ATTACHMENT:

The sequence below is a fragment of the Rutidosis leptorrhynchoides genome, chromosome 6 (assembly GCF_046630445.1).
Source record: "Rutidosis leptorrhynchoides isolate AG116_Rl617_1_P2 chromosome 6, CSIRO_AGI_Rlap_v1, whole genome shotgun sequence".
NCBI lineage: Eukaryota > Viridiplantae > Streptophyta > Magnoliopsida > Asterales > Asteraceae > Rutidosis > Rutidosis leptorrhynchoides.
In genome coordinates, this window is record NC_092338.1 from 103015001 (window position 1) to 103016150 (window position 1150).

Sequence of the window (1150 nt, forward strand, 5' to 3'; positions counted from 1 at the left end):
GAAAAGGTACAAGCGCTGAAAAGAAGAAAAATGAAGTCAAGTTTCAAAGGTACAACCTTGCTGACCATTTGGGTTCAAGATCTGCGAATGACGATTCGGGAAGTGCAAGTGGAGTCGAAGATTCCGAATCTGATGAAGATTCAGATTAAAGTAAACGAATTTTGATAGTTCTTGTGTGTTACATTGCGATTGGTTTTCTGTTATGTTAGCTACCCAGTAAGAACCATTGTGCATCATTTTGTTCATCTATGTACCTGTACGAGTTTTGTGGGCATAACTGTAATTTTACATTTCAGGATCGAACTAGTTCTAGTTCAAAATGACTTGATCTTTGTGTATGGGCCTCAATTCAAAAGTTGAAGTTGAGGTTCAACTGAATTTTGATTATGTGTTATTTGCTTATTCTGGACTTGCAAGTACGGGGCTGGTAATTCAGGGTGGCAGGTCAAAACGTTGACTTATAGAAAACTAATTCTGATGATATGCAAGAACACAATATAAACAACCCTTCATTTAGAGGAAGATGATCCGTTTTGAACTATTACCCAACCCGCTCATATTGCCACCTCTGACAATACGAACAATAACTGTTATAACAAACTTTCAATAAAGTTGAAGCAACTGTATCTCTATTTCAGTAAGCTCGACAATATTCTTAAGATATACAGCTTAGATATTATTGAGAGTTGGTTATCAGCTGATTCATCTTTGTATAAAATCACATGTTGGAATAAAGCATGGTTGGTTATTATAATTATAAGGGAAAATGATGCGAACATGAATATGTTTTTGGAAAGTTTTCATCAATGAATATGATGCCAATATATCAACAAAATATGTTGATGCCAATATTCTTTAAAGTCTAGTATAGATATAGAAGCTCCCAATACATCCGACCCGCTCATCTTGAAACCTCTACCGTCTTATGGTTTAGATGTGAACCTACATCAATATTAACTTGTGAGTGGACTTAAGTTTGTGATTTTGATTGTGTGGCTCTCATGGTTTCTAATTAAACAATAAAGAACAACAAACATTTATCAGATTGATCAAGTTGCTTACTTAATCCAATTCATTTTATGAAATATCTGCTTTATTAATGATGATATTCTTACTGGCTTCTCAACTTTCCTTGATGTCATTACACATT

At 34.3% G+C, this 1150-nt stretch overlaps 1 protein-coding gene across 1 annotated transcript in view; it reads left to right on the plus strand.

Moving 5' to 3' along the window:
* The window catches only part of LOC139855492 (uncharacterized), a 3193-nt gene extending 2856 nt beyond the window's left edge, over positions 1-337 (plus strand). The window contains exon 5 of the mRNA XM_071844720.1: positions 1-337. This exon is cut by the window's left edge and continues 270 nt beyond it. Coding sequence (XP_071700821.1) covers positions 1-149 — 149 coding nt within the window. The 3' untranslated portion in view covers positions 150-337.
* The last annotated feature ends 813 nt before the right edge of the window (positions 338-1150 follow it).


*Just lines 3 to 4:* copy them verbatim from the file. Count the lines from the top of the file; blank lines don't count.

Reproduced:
NCBI lineage: Eukaryota > Viridiplantae > Streptophyta > Magnoliopsida > Asterales > Asteraceae > Rutidosis > Rutidosis leptorrhynchoides.
In genome coordinates, this window is record NC_092338.1 from 103015001 (window position 1) to 103016150 (window position 1150).